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Williams and Yates have set their works in the American, post-World War II, conformist society, they illustrate the terrible effects of this society on women through the genre of modern tragedy. A Streetcar Named Desire is set in 1947, in the atypical American setting of New Orleans, filled with diverse culture and nationalities which allows Williams to present the rising tensions between conflicting societal, racial and gender groups. Williams describes A Streetcar Named Desire as a play about the “savage and brutal forces of modern society” , although these ‘brutal forces’ seem quieted in 1955 Connecticut, the setting for Yate’s Revolutionary Road, where April still suffers from the constraints put upon women in a suburban post war society. Yates and Williams explore the pivotal issues of the hypocritical constraint of female desire; the destabilising limitations of gender roles, a fatal subjugation of female voice, paucity of individuality, repressive male dominance and their detrimental effects through the climax of Blanche’s agonising breakdown and April’s tragic death. These women deal with the issues that evolved during this era of constrictive social conformity that arose due to the evolution of society after the extraordinary turbulence of World War II: one through the form of a fluid eleven scenes play and the other through a three-part novel.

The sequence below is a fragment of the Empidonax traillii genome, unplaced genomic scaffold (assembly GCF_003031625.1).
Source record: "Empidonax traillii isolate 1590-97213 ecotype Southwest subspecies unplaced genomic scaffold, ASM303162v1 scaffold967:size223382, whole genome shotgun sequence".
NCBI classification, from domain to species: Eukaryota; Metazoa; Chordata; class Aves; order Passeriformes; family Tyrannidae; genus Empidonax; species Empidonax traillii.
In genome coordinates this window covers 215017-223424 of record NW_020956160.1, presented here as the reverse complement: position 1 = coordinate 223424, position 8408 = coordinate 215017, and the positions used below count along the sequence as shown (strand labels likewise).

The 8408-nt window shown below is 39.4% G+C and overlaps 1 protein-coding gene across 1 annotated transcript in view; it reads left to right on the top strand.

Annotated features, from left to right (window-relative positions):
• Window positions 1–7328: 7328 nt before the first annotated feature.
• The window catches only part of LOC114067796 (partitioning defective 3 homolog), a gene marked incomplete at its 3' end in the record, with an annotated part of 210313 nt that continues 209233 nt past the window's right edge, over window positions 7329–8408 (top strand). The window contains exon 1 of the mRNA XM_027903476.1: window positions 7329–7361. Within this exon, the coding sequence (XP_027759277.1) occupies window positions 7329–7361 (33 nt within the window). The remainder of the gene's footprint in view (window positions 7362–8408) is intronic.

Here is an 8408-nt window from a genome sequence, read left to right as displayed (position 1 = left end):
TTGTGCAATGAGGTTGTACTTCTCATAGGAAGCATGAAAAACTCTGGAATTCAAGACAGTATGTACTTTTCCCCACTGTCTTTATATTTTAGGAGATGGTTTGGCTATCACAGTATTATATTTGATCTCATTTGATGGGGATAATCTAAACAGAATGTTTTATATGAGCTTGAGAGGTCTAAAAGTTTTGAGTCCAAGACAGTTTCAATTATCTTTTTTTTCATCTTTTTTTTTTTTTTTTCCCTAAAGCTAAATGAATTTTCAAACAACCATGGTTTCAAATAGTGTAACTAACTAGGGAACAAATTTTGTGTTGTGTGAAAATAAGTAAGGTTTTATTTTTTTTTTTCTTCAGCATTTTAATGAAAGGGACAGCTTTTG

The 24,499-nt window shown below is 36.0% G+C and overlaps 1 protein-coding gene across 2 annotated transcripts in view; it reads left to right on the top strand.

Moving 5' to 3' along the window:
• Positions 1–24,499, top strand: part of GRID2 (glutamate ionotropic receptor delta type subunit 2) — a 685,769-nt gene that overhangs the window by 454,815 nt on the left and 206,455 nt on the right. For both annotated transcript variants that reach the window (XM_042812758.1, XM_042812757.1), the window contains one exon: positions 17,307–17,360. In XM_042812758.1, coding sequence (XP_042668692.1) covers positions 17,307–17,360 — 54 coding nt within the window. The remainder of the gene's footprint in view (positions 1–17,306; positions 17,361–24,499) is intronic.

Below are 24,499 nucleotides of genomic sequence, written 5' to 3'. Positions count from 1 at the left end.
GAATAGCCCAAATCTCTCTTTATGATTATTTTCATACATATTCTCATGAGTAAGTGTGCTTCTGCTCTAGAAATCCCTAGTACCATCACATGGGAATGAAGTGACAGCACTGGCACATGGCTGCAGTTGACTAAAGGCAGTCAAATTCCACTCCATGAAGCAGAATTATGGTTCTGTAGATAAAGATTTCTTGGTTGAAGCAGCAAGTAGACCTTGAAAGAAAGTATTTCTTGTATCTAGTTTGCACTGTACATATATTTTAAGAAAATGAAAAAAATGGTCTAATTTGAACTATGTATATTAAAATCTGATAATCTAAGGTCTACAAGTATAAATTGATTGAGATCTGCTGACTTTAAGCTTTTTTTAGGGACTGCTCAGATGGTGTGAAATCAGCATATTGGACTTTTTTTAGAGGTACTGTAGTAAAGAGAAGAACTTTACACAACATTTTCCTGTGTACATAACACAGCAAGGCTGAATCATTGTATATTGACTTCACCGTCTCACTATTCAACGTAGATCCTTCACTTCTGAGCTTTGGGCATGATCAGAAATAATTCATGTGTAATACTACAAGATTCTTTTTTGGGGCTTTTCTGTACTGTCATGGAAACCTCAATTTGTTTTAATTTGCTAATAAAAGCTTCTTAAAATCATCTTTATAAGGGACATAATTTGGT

April and Blanche are restricted by the constraints of their contrasting but equally limiting societies which renders them unable to render their true nature. Blanche’s true nature can be argued to be one of aspirational determination to improve her life; Blanche tells Stella, when trying to convince her to leave Stanley, that she wants to “make myself a new life”. This aim of transformation conveys her hidden drive and the fact that she craves “a new life” illustrates her dissatisfaction with her place in society due to the choice of the word “new” rather than another life. This is linked to Blanche saying to Stella, “I don’t want realism, I want magic”, as she chooses to ignore real life, which demonstrates that she doesn’t feel as though she fits in society. In this way Blanche fails to reflect the society around her and instead rails against it. Like Blanche, April questions society, her true nature can be viewed to be as that of an outsider to society. When speaking to Frank, during the preparations for the move to Paris, April questions whether “moral” and “conventional” have the same meaning, this illustrates that she views society as corrupt because she thinks that what occurs in society then becomes what is correct – ‘convention’, hence portraying her critical nature to be part of what makes her a social outsider. Julia Milhouse views this comment as Yates way of conveying April’s role as a “rounded heroine-villain” this can be supported by April failure to be swayed by the fads and fashions that drive society, in this way she is a hero, as she keeps the progression of revolution alive. Equally, it can be argued that Blanche feels forced by societies expectations of her former status to act as a southern belle, in her first appearance she has an “uncertain manner” and is dressed in “white clothes”. The “uncertain manner” conveys the effects of her disgraced past, as society accepts her male ancestor’s affairs, but not hers, which leaves her unsure of the role she should play as a woman, shunned by the tense society she lives in. Blanche is dressed in “white”; this implies that she is attempting to uphold pretence of herself. White is symbolic of purity which is contrary to her sexually promiscuous nature that she attempts to conceal. George Hovis suspected that Blanche became ‘entrapped in the role of the belle’ . Hovis’ view is supported by society’s expectation of women to remain as pure as the Virgin Mary, who was idolised as a model figure of purity. April believes she is different so she can escape society’s entrapment, this because other characters describe her as “special”, whilst April sees the use of the word as putting her on the outside of society, others view her in a positive light, but only whilst she is conforming. After April’s move to Paris falls through she comes to the realisation that she and Frank are “just like the people” she viewed as constrained by society and she is not “special”. It can be argued that April is continuing to resist the view of herself as constrained, the use of the simile “like” creates similarity and not a direct comparison, thus showing that she still holds on to the hope of her true nature. It might be this dogged desire which leads to her untimely death and refusal to play the part that is destroying her inside. Thus, both women are arguably reflective of the social development of an American society in which their individualism was, ironically for the land of the free, considered a threat.